February 22, 2017 Sanctuary – Inception (Album Review)
Sometimes trends/movements in music can make or break a band, depending on whether or not they jump on the popular train or run off alone. Forming in 1985, Seattle-based band Sanctuary came on the scene at the peak of Heavy Metal’s glory, but rather than breakaway from themselves, split up at the height of the Grunge era in 1992. With lead voice Warrel Dane going on to form the powerhouse Nevermore, the idea of a Sanctuary reunion appeared slim. Thankfully, eighteen years after saying goodbye, Sanctuary re-emerged from the shadows in 2010. Ready to take on a new generation with new tastes, Sanctuary offer a classic Heavy Metal sound mixed with Power and Thrash elements that battles its way into the purist Metalhead’s heart.
Currently comprised of original members Dane on vocals, Dave Budbill on drums and Lenny Rutledge on guitar, the 2017 lineup is filled out with former Arch Enemy member Nick Cordle on guitars, along with George Hernandez on bass. Set to release a brand new album in the near future, in the meantime, Sanctuary have teamed up with Century Media Records to release a collection of long lost studio recordings from 1986. Restored, remixed, and remastered by Zeuss (Queensrÿche, Hatebreed), the hidden treasure release known as Inception will grace fans’ eardrums on February 24th.
Originally recorded in March of 1986, Inception features no shortage of brilliantly written, quality tunes. Finally getting the recognition they deserve, in no order of importance, songs like “Ascension To Destiny” features a full array of high-pitched vocal madness and solid Thrash-like and classic riffage. With a total of nine tracks, including a surprise cover of Jefferson Airplane’s “White Rabbit,” there is something for every Sanctuary fan.
This all in mind, the old school antics are abound and plentiful while the tone as well as range of vocals fluctuate wildly, a factor that is extra apparent on “Battle Angels.” Standing out as an anthem, it seems to represent just who Sanctuary are; soldiers in the battle who succeed without harming anyone. The entire track in all of its five plus minutes is artfully crafted from start to finish and is posed to be an inevitable favorite.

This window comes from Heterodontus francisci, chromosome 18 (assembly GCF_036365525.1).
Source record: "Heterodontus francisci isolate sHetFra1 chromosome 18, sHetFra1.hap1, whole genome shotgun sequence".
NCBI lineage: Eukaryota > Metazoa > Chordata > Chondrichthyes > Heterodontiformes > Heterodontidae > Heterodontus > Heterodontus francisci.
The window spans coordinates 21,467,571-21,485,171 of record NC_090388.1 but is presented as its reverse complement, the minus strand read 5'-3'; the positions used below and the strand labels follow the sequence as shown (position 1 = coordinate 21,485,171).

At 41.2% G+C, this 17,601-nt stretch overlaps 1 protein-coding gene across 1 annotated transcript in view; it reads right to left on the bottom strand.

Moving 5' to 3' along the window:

Ranking among the highlights, “Die For My Sins” is another classic with an extra push thanks to power vocals and riffage. The change ups are on par while the crossovers of the guitar work well together. Other favorites not to be overlooked include “Dream Of The Incubus,” which again serves a high dose of what Sanctuary represents, displaying a challenging range of vocals against aggressive guitars. Also quite magical, “Am I Insane” is a slashy, thrashy, tune of epic proportions. A jam that seems to reflect the uniform sanity of insanity in the most direct way, it is a gem of the highest order.
Then there is “Soldiers Of Steel,” a song bringing on progressive elements that ride into the fight with open arms and clenched fists. As a slower piece, it lends itself into a mystery ballad at certain moments and the vocals take on an old ’70s Rock, only to later dive back into the high-pitched operatic. There are a few Rob Halford-like moments in the midst of it all, but again, that dissipates into the abyss of the chameleon that Dane is capable of pulling off. Other songs, such as “Veil Of Disguise,” could be viewed as homage to the ideology that Sanctuary has already represented, but this time bringing some acoustic undertones and spirituality into the mix. Keeping the same wild vocal range as heard on previous occasions, it reaches the darker side of the spectrum through its six plus minute progression.
The oddity of covering aforementioned Jefferson Airplane’s “White Rabbit” actually becomes a total album blender, meaning both ends of the spectrum of their music are joined to produce an above average rendition of the classic. There is still that visualization of ’70s floral print bell-bottoms swirled in with the plain, yet vivid colors, plus just the right amount of added heaviness and dark undertones. It is not a rendition for the weak, and it must be treated with caution, as well as praise.
One of the trademarks of Sanctuary is the amazing vocal range and quality of Dane’s voice. The pitch and tone is a cross between King Diamond and Rob Halford with a touch of Messiah gone Power Metal with a miniscule amount of Glam. Brought to life on Inception, the other fascinating characteristics of the album is the tempo changes in the guitar that can go from speedy to ballad in a heartbeat, as well as the general mixing turning out extremely crisp and clear sounding.
Sanctuary have a few tours in the works, and with these old tunes revisited, the live show will definitely push in a unique and monumental projection. As a whole, Inception is a great way to wet the whistle towards future Sanctuary material, tying the past with the present quite nicely. Without further reminiscing, CrypticRock gives Inception 4.5 out of 5 stars.